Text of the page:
Weber saw stratification in terms of the triadic relationship between class, status and party. Status according to Weber is related to inequalities that are to do with the way in which people judge and relate to each other. Class is to do with inequalities that have their source in the workings of capitalism and the market place. Party is related to concepts of politics in its broadest sense. Weber says people form groups and organisations tend to look after their own interests, thus sustaining and reproducing  social inequality.

According to Weber Status is formed out of the tendency of people to judge each other (Bourdieu thought similarly). We all value some characteristics and despise others. When we do this as members of a social group towards members of other social categories, then we are according them a social status. Status, in other words, is based on self affirmation of one's social group and the denial of other groups and their members. Some groups will benefit from having a high status, but others may well be treated negatively. In our society, for instance, membership of certain racial groups implies worth, so that non-membership of high status groups then disadvantages those who come from ethnic minorities. The disadvantages of belonging to a low status group, such as membership of an ethnic minority, can leave people in poorly paid, low status occupations and with little hope of advancement. This means that status, according to Weber, is not (just) a personal matter but rather something which depends on group affiliation.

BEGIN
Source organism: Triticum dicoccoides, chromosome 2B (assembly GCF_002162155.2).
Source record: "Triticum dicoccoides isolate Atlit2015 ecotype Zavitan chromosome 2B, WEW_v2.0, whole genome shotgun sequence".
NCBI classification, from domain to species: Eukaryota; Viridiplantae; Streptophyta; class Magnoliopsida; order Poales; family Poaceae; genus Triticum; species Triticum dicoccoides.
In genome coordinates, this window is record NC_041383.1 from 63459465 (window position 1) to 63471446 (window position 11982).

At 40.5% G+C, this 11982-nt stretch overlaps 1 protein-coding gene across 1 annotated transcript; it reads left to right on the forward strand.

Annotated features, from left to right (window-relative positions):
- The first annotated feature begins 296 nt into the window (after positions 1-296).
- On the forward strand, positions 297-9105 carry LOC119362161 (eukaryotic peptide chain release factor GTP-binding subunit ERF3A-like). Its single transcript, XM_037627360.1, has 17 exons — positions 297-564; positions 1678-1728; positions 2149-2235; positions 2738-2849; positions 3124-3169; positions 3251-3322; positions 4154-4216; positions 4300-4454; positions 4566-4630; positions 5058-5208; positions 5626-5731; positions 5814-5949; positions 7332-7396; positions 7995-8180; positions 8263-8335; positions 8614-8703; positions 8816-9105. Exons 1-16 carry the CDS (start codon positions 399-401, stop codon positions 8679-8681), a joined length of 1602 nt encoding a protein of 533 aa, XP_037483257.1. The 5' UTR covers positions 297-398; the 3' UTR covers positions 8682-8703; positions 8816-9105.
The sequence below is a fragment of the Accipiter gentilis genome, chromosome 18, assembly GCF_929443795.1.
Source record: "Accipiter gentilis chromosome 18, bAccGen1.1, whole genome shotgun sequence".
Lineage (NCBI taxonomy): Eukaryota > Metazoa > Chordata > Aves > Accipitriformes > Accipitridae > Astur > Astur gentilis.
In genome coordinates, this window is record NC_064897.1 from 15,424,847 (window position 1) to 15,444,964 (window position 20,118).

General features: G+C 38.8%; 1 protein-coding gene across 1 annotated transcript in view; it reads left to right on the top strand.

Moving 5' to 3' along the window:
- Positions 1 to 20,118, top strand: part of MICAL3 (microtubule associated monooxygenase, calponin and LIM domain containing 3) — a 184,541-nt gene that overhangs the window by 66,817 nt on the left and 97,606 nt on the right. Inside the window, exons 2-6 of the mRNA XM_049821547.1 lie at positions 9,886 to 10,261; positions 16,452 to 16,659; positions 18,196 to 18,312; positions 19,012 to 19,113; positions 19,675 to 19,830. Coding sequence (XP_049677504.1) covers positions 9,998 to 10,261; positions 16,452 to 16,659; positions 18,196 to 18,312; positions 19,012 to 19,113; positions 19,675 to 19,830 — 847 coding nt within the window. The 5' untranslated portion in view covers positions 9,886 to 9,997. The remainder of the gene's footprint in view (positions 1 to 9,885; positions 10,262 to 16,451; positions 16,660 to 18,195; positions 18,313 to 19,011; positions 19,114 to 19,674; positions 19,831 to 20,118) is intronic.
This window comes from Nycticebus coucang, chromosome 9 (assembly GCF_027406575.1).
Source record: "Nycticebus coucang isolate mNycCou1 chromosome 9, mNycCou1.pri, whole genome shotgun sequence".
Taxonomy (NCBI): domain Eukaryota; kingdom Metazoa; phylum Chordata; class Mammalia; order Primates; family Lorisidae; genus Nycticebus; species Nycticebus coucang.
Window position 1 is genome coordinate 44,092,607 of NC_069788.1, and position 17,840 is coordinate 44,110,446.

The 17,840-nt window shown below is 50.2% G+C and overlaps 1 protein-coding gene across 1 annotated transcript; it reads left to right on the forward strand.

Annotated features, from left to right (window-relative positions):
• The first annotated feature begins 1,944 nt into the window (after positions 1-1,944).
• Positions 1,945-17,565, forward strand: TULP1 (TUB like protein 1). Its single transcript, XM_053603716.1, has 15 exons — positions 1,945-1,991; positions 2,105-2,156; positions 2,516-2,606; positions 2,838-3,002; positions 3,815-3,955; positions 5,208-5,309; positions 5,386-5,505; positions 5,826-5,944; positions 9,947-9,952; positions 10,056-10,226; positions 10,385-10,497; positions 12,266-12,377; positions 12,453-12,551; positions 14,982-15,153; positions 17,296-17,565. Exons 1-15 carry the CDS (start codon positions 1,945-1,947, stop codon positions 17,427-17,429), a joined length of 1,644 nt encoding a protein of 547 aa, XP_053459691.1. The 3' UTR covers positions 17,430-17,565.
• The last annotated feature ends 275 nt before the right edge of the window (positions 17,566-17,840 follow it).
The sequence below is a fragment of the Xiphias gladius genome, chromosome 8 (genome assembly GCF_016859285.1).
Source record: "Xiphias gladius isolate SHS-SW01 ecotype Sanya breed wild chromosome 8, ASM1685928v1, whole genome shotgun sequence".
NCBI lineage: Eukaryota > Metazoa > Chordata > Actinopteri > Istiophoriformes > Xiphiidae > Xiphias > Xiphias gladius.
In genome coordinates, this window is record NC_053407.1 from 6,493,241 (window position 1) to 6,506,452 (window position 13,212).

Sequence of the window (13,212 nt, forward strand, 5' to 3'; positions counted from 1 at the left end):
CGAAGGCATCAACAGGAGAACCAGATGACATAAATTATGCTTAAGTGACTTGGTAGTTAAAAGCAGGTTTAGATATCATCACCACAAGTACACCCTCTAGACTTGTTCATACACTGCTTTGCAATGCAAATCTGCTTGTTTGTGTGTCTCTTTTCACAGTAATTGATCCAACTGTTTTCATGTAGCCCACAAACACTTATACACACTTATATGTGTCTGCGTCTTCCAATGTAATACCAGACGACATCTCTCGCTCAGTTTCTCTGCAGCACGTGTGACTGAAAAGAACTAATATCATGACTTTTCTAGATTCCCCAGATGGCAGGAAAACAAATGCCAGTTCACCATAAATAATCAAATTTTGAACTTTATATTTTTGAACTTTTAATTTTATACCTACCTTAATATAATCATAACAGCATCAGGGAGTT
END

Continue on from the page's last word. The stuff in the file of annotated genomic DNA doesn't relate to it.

Wealth and economic advantage are a significant element of class. Weber suggested that the increasing bureaucracy that accompanies capitalism leads to status differences between those members of the working class who are manual workers and those who offer services to capitalism through the exercise of professional skills such as the middle classes. Weber suggested that there would be a growth and increase of classes linked to differences in educational skills and qualifications and the power that these confer on workers in the labour market.

Karl Marx believed that the social classes would polarise, leading to the eventual demise of capitalism with some people becoming ever more rich and powerful while others would become poorer until the pyramid can no longer sustain the gap and caves in. Weber said that there would be ever more social classes developing in capitalist society. Class would depend on our life chances and our life styles. Class would be characterised by such things as accents, education, locality, leisure habits and spending, what would later be characterised by Bourdieu as "Habitus". 

Suggested reading: